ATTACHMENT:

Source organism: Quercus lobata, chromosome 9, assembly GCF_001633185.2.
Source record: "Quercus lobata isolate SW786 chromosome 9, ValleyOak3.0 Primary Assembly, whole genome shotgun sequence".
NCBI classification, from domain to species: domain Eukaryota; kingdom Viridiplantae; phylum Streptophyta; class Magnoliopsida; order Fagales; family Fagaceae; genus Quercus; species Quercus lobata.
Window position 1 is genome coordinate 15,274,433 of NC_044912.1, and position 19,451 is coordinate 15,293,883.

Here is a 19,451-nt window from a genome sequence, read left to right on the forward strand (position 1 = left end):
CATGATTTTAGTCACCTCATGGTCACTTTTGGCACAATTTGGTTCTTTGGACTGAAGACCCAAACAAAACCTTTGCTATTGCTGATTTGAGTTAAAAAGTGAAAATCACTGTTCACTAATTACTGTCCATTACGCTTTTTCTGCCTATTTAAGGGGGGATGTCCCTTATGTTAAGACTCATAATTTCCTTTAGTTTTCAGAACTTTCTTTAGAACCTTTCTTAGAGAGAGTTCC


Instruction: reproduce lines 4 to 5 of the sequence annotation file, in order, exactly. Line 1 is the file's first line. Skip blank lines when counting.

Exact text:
Window position 1 is genome coordinate 15,274,433 of NC_044912.1, and position 19,451 is coordinate 15,293,883.

Here is a 19,451-nt window from a genome sequence, read left to right on the forward strand (position 1 = left end):